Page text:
Highland Haven by Krystal Brookes
Kilrigh Heat Book 2
sensual contemporary romance novella
Cover Art by Valerie Tibbs
Release Date 10/18/2012
When Erin Murray decides to escape her past in Glasgow, she picks the small island of Kilrigh as her haven. Arriving at her new home, she's alone and scared, but is welcomed by the overly cheerful laird's son. But the tall, dark and sexy Finlay must earn her trust--something she's not willing to give easily.
Erinbegins to let the walls of her heart come down, only for her past to darken Kilrigh. Can Finlay keep her world from falling apart and can their budding relationship survive this threat?
A couple of hours later, Erin and Finlay walked into the convenience store for a look around. They’d had lunch in the village pub, and he’d introduced her to the pub landlord, the barmaid, and all the customers who had come in for a lunchtime drink. The doctor and the dentist had both told her to pop in any time to register.
Erin’s eye caught a small stand of postcards showing beautiful views of Kilrigh. She stopped to leaf through them, picking a few that she would send to family and friends if she ever felt safe enough to let them know her address. Someone walked down the aisle, causing her to step closer to the shelf behind.
As she moved forward, her elbow caught a glass jar of jam, sending it smashing into pieces on the hard tile floor. Biting her lip, Erin immediately bent down to pick it up. Suddenly, she was hauled by the upper arms back to her feet by Finlay. Instinctively, she moved to shield her face, and she cowered, trying to pull her arm out of his grasp.
“Watch, you’ll cut yourself,” Finlay barked, moving her out of the way. His grip loosened, and he pushed her gently away as if she’d stung him. His dark brows knit together in a frown. He stared at her for a moment then looked away.
“Ailsa, do you have a brush and pan?” he called over the shelf to the woman behind the counter. The woman said yes and hurried away. Erin could not take her eyes off Finlay. She’d known in her head that not all men hit women, but somehow that knowledge disappeared from her heart. She had probably offended him by the way she reacted. He turned to her, his frown deepening.
“Sorry,” she whispered.
“No, no Erin, I’m sorry. I didn’t mean to frighten you. I just didn’t want you to cut yourself. I didn’t mean to be so rough. You looked as if you thought I was going to…” His voice trailed off as the short, white-haired woman came up behind him and nudged him out of the way, so she could clean up the mess.
She wanted to get out the shop as quickly as possible. Such a nice day had been spoiled by her clumsiness. He’d never want to remain friends with someone as messed up as she was. She grabbed a packet of cold meat, not really caring what it was, a couple of tomatoes, and a loaf of bread. When she got to the cereals, she automatically reached for the bran flakes—then stopped. She didn’t even like bran flakes. But Pete had insisted on her eating the healthy cereal in case she got fat. She looked at the small selection and chose some nutty clusters with chocolate chips. She knew it was a mental middle-finger salute to the man who had terrorised her for years and it was childish in some ways, but she got great satisfaction for something as small as choosing her own breakfast cereal. She looked at Finlay, expecting a raised eyebrow over her unhealthy choice but he didn’t seem to notice. He seemed to be in a world of his own.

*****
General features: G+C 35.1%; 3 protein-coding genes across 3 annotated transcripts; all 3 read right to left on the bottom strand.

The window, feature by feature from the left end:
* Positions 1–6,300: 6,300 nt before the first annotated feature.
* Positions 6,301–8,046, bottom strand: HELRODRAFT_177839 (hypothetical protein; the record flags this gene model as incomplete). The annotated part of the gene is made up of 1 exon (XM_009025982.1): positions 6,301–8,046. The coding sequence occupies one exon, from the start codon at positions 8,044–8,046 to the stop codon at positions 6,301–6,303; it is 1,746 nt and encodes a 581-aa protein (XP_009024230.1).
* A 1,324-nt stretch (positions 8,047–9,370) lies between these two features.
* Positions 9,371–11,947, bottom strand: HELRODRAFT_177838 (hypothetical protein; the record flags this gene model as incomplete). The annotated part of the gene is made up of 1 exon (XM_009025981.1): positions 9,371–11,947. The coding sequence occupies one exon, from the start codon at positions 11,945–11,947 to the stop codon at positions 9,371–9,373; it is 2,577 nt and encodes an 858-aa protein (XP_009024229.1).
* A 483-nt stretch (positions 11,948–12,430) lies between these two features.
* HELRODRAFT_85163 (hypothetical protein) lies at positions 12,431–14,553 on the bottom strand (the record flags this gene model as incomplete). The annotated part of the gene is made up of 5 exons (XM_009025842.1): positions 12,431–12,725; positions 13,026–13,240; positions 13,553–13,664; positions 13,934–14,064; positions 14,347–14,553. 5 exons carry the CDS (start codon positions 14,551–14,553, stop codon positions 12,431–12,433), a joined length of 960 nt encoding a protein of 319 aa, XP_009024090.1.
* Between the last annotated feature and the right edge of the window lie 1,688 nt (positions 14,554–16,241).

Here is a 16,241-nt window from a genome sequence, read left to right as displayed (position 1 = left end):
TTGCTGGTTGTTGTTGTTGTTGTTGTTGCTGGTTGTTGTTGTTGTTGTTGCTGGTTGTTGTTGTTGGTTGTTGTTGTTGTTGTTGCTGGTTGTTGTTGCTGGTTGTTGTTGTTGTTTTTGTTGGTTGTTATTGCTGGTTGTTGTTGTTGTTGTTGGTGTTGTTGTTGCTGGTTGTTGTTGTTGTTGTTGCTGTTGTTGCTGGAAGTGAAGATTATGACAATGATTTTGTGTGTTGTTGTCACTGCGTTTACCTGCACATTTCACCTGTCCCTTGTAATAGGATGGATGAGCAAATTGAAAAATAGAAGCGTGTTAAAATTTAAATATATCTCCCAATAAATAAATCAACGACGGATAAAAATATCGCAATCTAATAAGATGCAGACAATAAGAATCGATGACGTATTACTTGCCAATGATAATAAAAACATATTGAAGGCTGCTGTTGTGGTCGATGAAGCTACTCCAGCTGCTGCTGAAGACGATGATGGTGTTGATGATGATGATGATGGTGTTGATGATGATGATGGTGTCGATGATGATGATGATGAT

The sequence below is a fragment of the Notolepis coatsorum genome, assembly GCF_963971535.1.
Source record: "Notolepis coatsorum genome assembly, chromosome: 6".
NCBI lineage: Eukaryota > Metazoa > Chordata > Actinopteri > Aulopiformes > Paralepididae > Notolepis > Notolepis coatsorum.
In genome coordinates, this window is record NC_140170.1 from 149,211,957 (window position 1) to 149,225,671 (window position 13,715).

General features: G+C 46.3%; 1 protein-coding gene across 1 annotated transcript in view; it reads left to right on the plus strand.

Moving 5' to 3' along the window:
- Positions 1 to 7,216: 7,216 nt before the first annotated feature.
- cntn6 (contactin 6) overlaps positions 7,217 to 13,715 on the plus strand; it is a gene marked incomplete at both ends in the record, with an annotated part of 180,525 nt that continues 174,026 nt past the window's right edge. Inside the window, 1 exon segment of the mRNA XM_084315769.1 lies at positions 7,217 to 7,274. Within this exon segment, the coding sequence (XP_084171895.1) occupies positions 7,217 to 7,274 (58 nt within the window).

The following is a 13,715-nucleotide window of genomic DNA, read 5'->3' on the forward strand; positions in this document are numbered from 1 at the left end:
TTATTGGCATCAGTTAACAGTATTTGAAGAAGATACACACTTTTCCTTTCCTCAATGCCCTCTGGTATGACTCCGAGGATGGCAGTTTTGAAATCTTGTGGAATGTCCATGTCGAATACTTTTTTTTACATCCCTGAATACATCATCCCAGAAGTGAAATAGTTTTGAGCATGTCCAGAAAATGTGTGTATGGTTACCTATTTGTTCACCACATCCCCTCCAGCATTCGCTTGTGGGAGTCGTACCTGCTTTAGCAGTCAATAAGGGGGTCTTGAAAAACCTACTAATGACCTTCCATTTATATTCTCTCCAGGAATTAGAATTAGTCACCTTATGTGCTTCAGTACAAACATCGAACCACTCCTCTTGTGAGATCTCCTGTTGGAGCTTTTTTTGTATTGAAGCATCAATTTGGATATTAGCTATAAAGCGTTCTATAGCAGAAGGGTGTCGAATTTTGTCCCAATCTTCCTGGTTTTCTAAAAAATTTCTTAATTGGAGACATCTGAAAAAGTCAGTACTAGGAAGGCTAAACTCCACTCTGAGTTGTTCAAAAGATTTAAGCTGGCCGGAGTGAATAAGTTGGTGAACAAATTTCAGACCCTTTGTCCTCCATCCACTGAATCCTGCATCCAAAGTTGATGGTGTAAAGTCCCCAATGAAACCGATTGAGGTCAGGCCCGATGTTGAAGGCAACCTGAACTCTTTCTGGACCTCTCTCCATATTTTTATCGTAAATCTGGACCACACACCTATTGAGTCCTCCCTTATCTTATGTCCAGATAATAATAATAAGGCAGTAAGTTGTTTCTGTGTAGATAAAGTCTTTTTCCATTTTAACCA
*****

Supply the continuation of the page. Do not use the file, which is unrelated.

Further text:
It took Ailsa only a minute or so to ring up her purchases on the till.
“That’s six pounds twenty-four, please.”
“What about the jam?”
“It’s fine. Don’t worry about it.” She looked around at Finlay, who was studying the display of car magazines.
“Please let me pay for it. I feel terrible.” Pete’s lazy drawl was in her head. She was stupid and clumsy. He was only with her because he felt sorry for her. She was ugly, fat, ignorant. She shuddered as she tried to push the memories away.
“Oh lass, don’t be silly. We have breakages all the time. I wouldn’t dream of taking the money for it. Besides, any friend of Finlay’s is a friend of mine.” Erin nodded and smiled. She already liked the white-haired, plump older woman. “He’s single, you know,” she whispered conspiratorially.
Heat flooded into Erin’s cheeks and she looked again to see if Finlay had heard. He seemed too engrossed in an article in one of the periodicals he had picked up.
“I do now, I guess.” She giggled and felt the tension ease a bit. Finlay turned and motioned her to go first out of the shop. They both thanked Ailsa, who winked at them and turned to continue cleaning the counter.
When they reached the jeep, Finlay opened the door for her to climb in, then moved around to the driver’s side and settled himself on the driver’s seat. He stared at the steering wheel, biting his lip as if working something out. He inhaled deeply before he addressed her.
“Erin, did you think I was going to hit you when you broke the jam?”
She turned her head from him, staring out the passenger side window—tears burning behind her eyes.
“Has someone hit you before?”
Blinking back the tears, she turned to face him. “I don’t want to talk about it,” she said gruffly.